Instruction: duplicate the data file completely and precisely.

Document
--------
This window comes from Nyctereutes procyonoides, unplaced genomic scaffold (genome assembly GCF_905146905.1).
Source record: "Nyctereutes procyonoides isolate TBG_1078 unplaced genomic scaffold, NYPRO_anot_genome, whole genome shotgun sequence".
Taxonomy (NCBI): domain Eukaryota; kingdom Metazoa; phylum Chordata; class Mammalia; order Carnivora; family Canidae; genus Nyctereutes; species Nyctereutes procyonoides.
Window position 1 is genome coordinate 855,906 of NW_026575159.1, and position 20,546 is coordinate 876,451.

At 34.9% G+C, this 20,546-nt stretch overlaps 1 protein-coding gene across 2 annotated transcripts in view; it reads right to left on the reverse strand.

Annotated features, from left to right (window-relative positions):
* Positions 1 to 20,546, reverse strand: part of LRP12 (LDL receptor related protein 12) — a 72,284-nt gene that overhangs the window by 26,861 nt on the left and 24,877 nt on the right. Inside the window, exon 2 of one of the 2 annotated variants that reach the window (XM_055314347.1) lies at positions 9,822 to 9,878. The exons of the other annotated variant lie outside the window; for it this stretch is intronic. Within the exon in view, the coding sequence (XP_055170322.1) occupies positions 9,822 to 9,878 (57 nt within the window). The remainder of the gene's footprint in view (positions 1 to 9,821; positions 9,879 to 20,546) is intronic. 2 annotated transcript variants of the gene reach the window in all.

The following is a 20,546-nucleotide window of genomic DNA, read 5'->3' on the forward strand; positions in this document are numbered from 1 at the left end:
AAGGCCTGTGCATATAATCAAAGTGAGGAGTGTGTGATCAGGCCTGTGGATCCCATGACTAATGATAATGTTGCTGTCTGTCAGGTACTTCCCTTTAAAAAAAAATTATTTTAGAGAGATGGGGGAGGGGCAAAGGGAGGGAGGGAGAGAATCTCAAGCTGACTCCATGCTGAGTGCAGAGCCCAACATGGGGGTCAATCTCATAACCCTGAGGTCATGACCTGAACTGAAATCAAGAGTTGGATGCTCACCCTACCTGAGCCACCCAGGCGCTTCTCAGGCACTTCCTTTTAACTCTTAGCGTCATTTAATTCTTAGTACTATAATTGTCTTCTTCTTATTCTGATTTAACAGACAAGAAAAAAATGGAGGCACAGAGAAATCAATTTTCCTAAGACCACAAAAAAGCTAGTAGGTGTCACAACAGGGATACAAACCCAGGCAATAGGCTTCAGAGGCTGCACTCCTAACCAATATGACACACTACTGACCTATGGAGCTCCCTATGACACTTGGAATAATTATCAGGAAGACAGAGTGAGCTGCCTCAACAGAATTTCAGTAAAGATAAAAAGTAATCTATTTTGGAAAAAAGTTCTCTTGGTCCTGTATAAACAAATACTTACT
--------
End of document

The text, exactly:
This window comes from Nyctereutes procyonoides, unplaced genomic scaffold (genome assembly GCF_905146905.1).
Source record: "Nyctereutes procyonoides isolate TBG_1078 unplaced genomic scaffold, NYPRO_anot_genome, whole genome shotgun sequence".
Taxonomy (NCBI): domain Eukaryota; kingdom Metazoa; phylum Chordata; class Mammalia; order Carnivora; family Canidae; genus Nyctereutes; species Nyctereutes procyonoides.
Window position 1 is genome coordinate 855,906 of NW_026575159.1, and position 20,546 is coordinate 876,451.

At 34.9% G+C, this 20,546-nt stretch overlaps 1 protein-coding gene across 2 annotated transcripts in view; it reads right to left on the reverse strand.

Annotated features, from left to right (window-relative positions):
* Positions 1 to 20,546, reverse strand: part of LRP12 (LDL receptor related protein 12) — a 72,284-nt gene that overhangs the window by 26,861 nt on the left and 24,877 nt on the right. Inside the window, exon 2 of one of the 2 annotated variants that reach the window (XM_055314347.1) lies at positions 9,822 to 9,878. The exons of the other annotated variant lie outside the window; for it this stretch is intronic. Within the exon in view, the coding sequence (XP_055170322.1) occupies positions 9,822 to 9,878 (57 nt within the window). The remainder of the gene's footprint in view (positions 1 to 9,821; positions 9,879 to 20,546) is intronic. 2 annotated transcript variants of the gene reach the window in all.

The following is a 20,546-nucleotide window of genomic DNA, read 5'->3' on the forward strand; positions in this document are numbered from 1 at the left end:
AAGGCCTGTGCATATAATCAAAGTGAGGAGTGTGTGATCAGGCCTGTGGATCCCATGACTAATGATAATGTTGCTGTCTGTCAGGTACTTCCCTTTAAAAAAAAATTATTTTAGAGAGATGGGGGAGGGGCAAAGGGAGGGAGGGAGAGAATCTCAAGCTGACTCCATGCTGAGTGCAGAGCCCAACATGGGGGTCAATCTCATAACCCTGAGGTCATGACCTGAACTGAAATCAAGAGTTGGATGCTCACCCTACCTGAGCCACCCAGGCGCTTCTCAGGCACTTCCTTTTAACTCTTAGCGTCATTTAATTCTTAGTACTATAATTGTCTTCTTCTTATTCTGATTTAACAGACAAGAAAAAAATGGAGGCACAGAGAAATCAATTTTCCTAAGACCACAAAAAAGCTAGTAGGTGTCACAACAGGGATACAAACCCAGGCAATAGGCTTCAGAGGCTGCACTCCTAACCAATATGACACACTACTGACCTATGGAGCTCCCTATGACACTTGGAATAATTATCAGGAAGACAGAGTGAGCTGCCTCAACAGAATTTCAGTAAAGATAAAAAGTAATCTATTTTGGAAAAAAGTTCTCTTGGTCCTGTATAAACAAATACTTACT